Your IQ is only a fraction of your worth. Are you passionately curious with an affinity to learn?

by Alireza Attari

This time period is different. In the ’90s we rode bikes to, and knocked on neighbors doors to see if they could come spend all day in the summer heat laughing and making games out of balls and sticks to occupy another day in the sun. In the early 2000s we were downloading music illegally through Napster and no longer needed to worry about if anyone was on the phone line so an internet connection would be possible.

It’s almost 2020 and now we use the internet for everything. We don’t download anything because everything is up in the cloud summoned to us as we require. We no longer get emails from our long lost cousin in Africa who has 12 Million dollars for us. We no longer give our passwords up to “website authorities” who require prompt fixing of our accounts. We’ve learned so much. We’ve come such a long way.

This isn’t about the internet though — it’s about the amount of information at our fingertips that we are required to filter through 1000x faster than we had to in the ’90s. This is an information age. Knowledge is everywhere and it has made the work force that much more competitive. If you haven’t navigated through the smallest portion of information that’s been put out to the masses, you’re miles behind someone else that has been navigating the information super highway learning everything from how computer chips work to fixing a kitchen sink.

We also have acquired new problems as a result of our amazing technological advances. Social Media for instance — a platform idea originally designed to bring people together has also become one of the largest contributors in jealousy in relationships and the prime suspect in time robbery. With new advancements in our societal trends there is also often an accompaniment of “negative baggage”.

The importance in the way that we process information is widely known to correspond to our intellectual quotient, better known as our IQ. You’re IQ has a direct ability to affect real world outcomes (ie: a job, friendship interactions, ability to decipher meaning) in the choices you make as a person. IQ tests attempt to predict your performance managing complexity. The measure of intelligence is important but there is a deeper category which relates further unto that intelligence — curiosity.

by Jonas Verstuyft

The curiosity quotient (CQ) refers to one’s affinity for learning. It applies to the person who can’t stop absorbing knowledge whether it be general or specific. More importantly this idea will continue to be researched for years to come as we continue through the information age, or the more true, “age of complexity”. There is knowledge to be absorbed in every magazine article, internet article, or even a post on instagram. The real question is are you aware of the learning factors involved while you are gandering the internet or are you just absorbing the flashy colors of photos?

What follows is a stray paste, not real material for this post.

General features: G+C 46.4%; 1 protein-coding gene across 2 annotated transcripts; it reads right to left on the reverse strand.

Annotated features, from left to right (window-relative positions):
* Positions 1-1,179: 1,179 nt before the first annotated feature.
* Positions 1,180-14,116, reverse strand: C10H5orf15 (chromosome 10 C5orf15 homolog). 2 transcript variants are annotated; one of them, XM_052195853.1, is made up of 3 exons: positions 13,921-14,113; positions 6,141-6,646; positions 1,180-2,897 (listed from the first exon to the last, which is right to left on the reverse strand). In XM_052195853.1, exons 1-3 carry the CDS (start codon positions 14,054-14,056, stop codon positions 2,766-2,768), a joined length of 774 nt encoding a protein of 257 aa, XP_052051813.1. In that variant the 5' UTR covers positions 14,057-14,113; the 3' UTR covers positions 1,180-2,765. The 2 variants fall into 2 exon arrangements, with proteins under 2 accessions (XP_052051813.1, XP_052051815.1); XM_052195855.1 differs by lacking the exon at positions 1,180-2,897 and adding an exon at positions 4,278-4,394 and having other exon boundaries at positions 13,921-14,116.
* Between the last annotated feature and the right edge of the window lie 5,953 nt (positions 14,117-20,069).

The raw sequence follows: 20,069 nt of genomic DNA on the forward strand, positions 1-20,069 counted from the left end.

Below is a graph representing the number of phones Apple has sold over the last 6 years. Notice the slowing of growth and understand why this is important. Sales are decreasing or maintaining stable as the vast majority of people now own smart phones. Your mother and grandparents are now likely fully connected through a smartphone in which they are able to browse the internet super highway or simply send you kiss emojis through.

Conversely the graph below represents the forecasts from various data inputs by Cisco Systems of projected growth in data traffic via mobile. I’ve found this metric most relevant as our phones will become our complete on the go reference resource in the future. We currently are dependent for it’s GPS ability, movie times, train times, or answers to questions we don’t know the answers to while sitting around the bar with our friends. It is also important to note that video is a major culprit in bandwidth usage on mobile — but that doesn’t only contribute to recreational video browsing as how-to and help videos contribute to many of youtube’s streams.

Readily accessible information is making it easier for the intellectually curious to leap bounds in front of those who don’t place highly on the “CQ” personality scale. As the world wide web becomes larger with more documents creating easy learning opportunities ready for absorption it may be time to teach yourself to become curious or find yourself constantly behind in your workplace/life competition.

Similar to my generation replacing the worlds 50–70 somethings who don’t understand how to use Word or Spreadsheet programs, the next generation of kids will already be programed to absorb many times information than we currently have available. They will already know how to code and build websites/software from the ground up…. and I don’t think that anyone is even paying attention to that yet.